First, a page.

Jessica moves from the city with her husband, Duncan, and their friend, Woody, to “the old Bishop place,” a 19th-century farmhouse on a Connecticut island. The isolation proves detrimental to Jessica’s psyche as she has recently been released from an asylum for a massive nervous breakdown. Jessica is indeed scared “to Death,” and with her history of hallucinations, she can no longer decipher between “Madness or sanity.”

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Bloody Rundown

In his feature film directorial debut, John Hancock co-wrote Let’s Scare Jessica to Death with Lee Kalcheim. The duo is credited under the pseudonyms of Ralph Rose and Norman Jonas, respectively. (How someone blessed with a birth name of John Hancock could deny his valid signature on any horror is beyond me.)

20This atmospheric, eerie horror is commonly regarded as a cerebral “hippie vampire” film. (Allegedly, Let’s Scare Jessica to Death is highly-regarded by Stephen King. So, if the title doesn’t entice you, surely that will!) Orville Stoeber’s unnerving score is one of the main highlights of the film. Although epitomized of its era, his score is still downright scary, and for that matter, timeless.

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Beautifully shot, the film encompasses several elements vital for a spooky horror: a hearse; graveyards; autumn; mental illness; a desolate island; an old farmhouse; lakes, for swimming, drowning, and most horrifically, bathing; the ghastliness of communal living (but only for the sake of 70s horror); ghostly rumors of vampirism; unfriendly townies, all of whom are old men; and, of course, Connecticut, the most haunted state of the union. (What is even scarier, though, is not that the trio moves to the most haunted state, but that they move to the state that is also the most expensive—dead broke.)

scare 4To fabricate “the old Bishop place” in Brookfield Island, the twenty-five-day shoot was filmed entirely in Connecticut, in and around two historical homes. With the town scenes shot in Chester, the farmhouse’s interior was filmed in the E.E. Dickinson Mansion in Essex. The exterior was filmed in Old Saybrook at the actual Bishop house, which currently has a lovely view of a car dealership.

11The film was portrayed by New York trained, critically-acclaimed players. Zohra Lampert shined in the named role as the precariously unhinged yet optimistic protagonist, who has a penchant for the art of headstone rubbings. Lambert can also be seen in The Exorcist III (1990) as Mary Kinderman.

25Mariclare Costello, a lifetime member of the Actors Studio, depicts Emily, the seductive squatter whose singing and lute playing talents entrance all. Mariclare’s horror skills are also demonstrative in the anthology Nightmares (1983). (Until his death at 95, Costello was married to Allan Arbus who costarred in Damien: Omen II (1978). I only mention such as it seems to always come full circle in the horror genre—does it not?)

For Barton Heyman, who portrayed Jessica’s wayward husband, Duncan, this was not his first time at the horror rodeo show. Aside from appearing in two Twilight Zone (1959–1964) episodes, Heyman played the unforgettable Dr. Klein in The Exorcist (1973).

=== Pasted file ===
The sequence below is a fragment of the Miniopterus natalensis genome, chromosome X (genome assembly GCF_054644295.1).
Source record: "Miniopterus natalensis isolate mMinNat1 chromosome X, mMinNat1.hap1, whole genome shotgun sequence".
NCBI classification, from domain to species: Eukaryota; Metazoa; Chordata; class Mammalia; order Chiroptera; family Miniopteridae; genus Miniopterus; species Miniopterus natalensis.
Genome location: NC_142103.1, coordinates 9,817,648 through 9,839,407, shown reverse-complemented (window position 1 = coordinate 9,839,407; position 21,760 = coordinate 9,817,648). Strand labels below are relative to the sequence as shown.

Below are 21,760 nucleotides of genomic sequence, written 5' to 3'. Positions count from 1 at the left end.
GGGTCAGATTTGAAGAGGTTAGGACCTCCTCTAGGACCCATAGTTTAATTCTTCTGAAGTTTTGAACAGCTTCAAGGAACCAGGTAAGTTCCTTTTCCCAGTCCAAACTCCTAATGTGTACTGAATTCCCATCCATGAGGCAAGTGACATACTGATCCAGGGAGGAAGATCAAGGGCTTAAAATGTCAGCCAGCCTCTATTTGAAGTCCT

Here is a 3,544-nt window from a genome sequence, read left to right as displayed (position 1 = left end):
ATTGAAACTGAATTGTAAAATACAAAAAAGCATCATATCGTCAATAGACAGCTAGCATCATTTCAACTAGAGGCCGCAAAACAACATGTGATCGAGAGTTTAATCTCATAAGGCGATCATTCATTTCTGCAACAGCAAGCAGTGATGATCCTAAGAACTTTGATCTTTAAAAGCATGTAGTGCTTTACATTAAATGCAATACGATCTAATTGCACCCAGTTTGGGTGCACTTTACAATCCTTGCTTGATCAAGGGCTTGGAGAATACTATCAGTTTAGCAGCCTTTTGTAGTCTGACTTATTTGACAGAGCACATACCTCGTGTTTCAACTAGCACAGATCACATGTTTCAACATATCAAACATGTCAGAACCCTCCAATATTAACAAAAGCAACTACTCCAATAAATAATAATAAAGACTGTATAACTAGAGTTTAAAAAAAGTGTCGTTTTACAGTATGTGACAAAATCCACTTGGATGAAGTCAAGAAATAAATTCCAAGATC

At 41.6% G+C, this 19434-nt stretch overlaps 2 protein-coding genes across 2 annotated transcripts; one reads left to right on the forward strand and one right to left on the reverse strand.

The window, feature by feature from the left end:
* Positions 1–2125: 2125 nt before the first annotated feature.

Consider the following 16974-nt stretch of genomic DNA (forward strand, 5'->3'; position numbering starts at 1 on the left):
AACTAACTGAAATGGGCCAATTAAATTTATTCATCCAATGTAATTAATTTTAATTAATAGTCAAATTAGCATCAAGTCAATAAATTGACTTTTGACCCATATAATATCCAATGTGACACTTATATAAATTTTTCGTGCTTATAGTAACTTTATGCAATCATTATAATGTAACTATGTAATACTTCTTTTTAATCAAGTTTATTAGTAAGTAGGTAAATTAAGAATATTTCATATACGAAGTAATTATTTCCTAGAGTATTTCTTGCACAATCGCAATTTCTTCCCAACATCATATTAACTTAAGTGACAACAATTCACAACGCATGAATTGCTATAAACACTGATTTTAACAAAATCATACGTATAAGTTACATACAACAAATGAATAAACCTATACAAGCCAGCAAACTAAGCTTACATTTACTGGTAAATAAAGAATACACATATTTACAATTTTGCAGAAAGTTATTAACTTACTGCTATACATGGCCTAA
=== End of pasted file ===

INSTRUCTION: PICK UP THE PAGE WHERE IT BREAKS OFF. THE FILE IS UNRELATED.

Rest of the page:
21Kevin O’Connor played the hearse-driving hippie, Woody, Jessica and Duncan’s generous and gentle friend. O’Connor added to his horror review with turns in Tales from the Darkside (1983–1988) and It’s Alive III: Island of the Alive (1987).

The conclusion’s open-ended interpretation lends for much critical analysis. Then again, the entire film is loaded with ambiguity. Let’s Scare Jessica to Death is a nuanced spook that will forever feed those who relish in figuring any haunting subtext. Alas, the cult classic prevails.

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Die-Anne’s Diatribe

14I actually viewed this Connecticut-based film for the first time in Connecticut! My horror-movie cohort and I watched the film in Norwalk—at her parent’s house. We so anticipated massive horror with a film with such a hardcore title, a title akin to I Spit on Your Grave (1978), that we were, well, gravely disappointed.

It absolutely pains me to state this, but after several views, I still find this cult classic to be more of an art-house than a horror-house haunting. There are too many themes, far too much subtext, and the film is completely too slow-moving to boast such a straightforward title. Alas, the scariest part of the film is its hard-hitting title.

But, please understand, that I appreciate the artistic value of this film, and feel it needs to be viewed by all; however, don’t get your hopes up for a major scare—even if your name is Jessica.

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Plot Mutilator

Coming before the inevitable remake.

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Deadly Details

Director ∞ John Hancock
Producers ∞ Charles B. Moss Jr. and William Badalato
Screenwriters ∞ John Hancock (as Ralph Rose)
     and Lee Kalcheim (as Norman Jonas)                                    18
Music ∞ Orville Stoeber
Cinematographer ∞ Robert M. Baldwin                                         
Editor ∞ Murray Solomon  
Set Design ∞ Norman Kenneson  
Makeup ∞ Irvin Carlton  
Costume Design ∞ Mariette Pinchart  
Sound Department ∞ Joe Ryan
     and Scott Warren (boom)
Production ∞ Paramount Pictures; The Jessica Company
Distributor ∞ Paramount Pictures
Release Date ∞ August 1971
Running time ∞ 89 Minutes                                                  19
Country ∞ United States
Language ∞ English
 
Cast ∞
Zohra Lampert as Jessica
Barton Heyman as Duncan
Kevin O’Connor as Woody
Mariclare Costello as Emily
Alan Manson as Sam Dorker
Gretchen Corbett as The Girl